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Factors associated with appropriate psychotropic drug prescription in nursing home patients with severe dementia

Published online by Cambridge University Press:  21 September 2017

Klaas van der Spek
Affiliation:
Department of Primary and Community Care, Radboud University Medical Centre, Nijmegen, The Netherlands
Raymond TCM Koopmans
Affiliation:
Department of Primary and Community Care, Radboud University Medical Centre, Nijmegen, The Netherlands Joachim en Anna, center for specialized geriatric care, and Radboudumc Alzheimer Centre, Nijmegen, The Netherlands
Martin Smalbrugge
Affiliation:
Department of General Practice and Elderly Care Medicine and Amsterdam Public Health research institute, VU University Medical Center, Amsterdam, The Netherlands
Marjorie HJMG Nelissen-Vrancken
Affiliation:
Dutch Institute for Rational Use of Medicine, Utrecht, The Netherlands
Roland B Wetzels
Affiliation:
Department of Primary and Community Care, Radboud University Medical Centre, Nijmegen, The Netherlands
Claudia HW Smeets
Affiliation:
Department of Primary and Community Care, Radboud University Medical Centre, Nijmegen, The Netherlands
Steven Teerenstra
Affiliation:
Department for Health Evidence, Group Biostatistics, Radboud Institute of Health Sciences, Radboud University Medical Centre, Nijmegen, The Netherlands
Sytse U Zuidema
Affiliation:
Department of General Practice and Elderly Care Medicine, University of Groningen, University Medical Centre Groningen, Groningen, The Netherlands
Debby L Gerritsen
Affiliation:
Department of Primary and Community Care, Radboud University Medical Centre, Nijmegen, The Netherlands Radboud Alzheimer Centre, Nijmegen, The Netherlands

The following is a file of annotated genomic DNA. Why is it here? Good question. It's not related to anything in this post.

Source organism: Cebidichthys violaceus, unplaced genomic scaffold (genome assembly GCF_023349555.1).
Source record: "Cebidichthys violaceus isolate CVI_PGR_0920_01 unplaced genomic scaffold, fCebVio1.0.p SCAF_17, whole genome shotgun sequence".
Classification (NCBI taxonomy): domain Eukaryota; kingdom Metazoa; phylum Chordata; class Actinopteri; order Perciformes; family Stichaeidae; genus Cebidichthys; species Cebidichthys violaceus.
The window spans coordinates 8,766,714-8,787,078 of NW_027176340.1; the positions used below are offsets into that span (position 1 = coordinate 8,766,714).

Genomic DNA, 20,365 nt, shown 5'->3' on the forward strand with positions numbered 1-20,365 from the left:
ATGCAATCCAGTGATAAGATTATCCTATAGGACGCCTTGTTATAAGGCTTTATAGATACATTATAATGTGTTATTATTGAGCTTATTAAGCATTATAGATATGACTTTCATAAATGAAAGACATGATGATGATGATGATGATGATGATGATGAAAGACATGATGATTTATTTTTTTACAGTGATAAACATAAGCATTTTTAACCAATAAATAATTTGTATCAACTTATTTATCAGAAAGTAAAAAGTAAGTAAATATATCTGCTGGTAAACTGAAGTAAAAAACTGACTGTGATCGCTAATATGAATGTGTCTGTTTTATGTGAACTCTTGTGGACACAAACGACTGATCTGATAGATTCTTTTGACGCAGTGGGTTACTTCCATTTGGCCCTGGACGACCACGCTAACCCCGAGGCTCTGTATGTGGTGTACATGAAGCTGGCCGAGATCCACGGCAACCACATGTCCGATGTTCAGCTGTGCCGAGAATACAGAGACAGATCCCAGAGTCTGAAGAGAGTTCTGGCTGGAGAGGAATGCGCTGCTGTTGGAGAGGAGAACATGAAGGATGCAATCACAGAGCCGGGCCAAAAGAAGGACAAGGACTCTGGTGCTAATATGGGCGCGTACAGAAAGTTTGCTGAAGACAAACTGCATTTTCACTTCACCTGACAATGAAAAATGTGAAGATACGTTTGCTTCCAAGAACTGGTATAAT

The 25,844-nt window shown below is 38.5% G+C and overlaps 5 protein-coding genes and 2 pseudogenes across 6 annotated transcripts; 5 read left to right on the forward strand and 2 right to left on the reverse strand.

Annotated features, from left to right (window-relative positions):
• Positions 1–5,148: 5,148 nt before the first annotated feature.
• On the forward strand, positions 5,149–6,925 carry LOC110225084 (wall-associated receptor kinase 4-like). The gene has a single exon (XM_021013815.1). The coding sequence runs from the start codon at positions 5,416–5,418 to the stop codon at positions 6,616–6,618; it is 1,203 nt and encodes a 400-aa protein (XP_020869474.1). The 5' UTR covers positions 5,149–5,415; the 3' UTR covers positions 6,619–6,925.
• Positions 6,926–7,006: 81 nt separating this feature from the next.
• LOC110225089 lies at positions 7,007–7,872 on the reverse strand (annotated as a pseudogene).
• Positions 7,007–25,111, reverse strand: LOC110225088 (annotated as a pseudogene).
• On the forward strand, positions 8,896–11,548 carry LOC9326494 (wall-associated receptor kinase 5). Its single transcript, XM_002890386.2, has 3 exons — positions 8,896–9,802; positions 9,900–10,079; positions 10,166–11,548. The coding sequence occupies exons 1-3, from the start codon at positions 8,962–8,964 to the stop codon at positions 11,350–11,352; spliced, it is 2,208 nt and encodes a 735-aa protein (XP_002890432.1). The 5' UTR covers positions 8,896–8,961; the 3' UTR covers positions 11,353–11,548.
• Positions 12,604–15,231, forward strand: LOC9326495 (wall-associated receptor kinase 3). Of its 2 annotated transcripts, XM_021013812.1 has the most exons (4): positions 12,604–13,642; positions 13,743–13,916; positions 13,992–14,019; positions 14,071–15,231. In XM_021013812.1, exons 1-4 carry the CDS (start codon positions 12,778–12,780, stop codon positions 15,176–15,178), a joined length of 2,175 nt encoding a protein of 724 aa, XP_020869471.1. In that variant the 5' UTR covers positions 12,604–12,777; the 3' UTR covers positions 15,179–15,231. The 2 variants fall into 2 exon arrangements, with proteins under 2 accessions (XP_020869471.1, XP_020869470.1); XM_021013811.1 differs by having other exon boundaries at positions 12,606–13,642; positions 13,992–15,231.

Corresponding

Abstract

Background:

We studied the patient and non-patients factors of inappropriate psychotropic drug (PD) prescription for neuropsychiatric symptoms (NPS) in nursing home patients with severe dementia.

Methods:

In a cross-sectional study, the appropriateness of prescriptions was explored using the Appropriate Psychotropic drug use In Dementia (APID) index sum score. This index assesses information from medical records on indication, evaluation, dosage, drug–drug interactions, drug–disease interactions, duplications, and therapy duration. Various measurements were carried out to identify the possible patient and non-patient factors. Linear multilevel regression analysis was used to identify factors that are associated with APID index sum scores. Analyses were performed for groups of PDs separately, i.e. antipsychotics, antidepressants, anxiolytics, and hypnotics.

Results:

The sample consisted of 338 patients with a PD prescription that used 147 antipsychotics, 167 antidepressants, 85 anxiolytics, and 76 hypnotics. It was found that older patients and more severe aggression, agitation, apathy, and depression were associated with more appropriate prescriptions. Additionally, less appropriate prescriptions were found to be associated with more severe anxiety, dementia diagnoses other than Alzheimer dementia, more physician time available per patient, more patients per physician, more years of experience of the physician, and higher nurse's workload.

Conclusions:

The association of more pronounced NPS with more appropriate PD prescriptions implies that physicians should pay more attention to the appropriateness of PD prescriptions when NPS are less manifest. Non-patient-related factors are also associated with the appropriateness of PD prescriptions. However, especially considering that some of these findings are counter-intuitive, more research on the topic is recommended.

Type
Research Article
Copyright
Copyright © International Psychogeriatric Association 2017 

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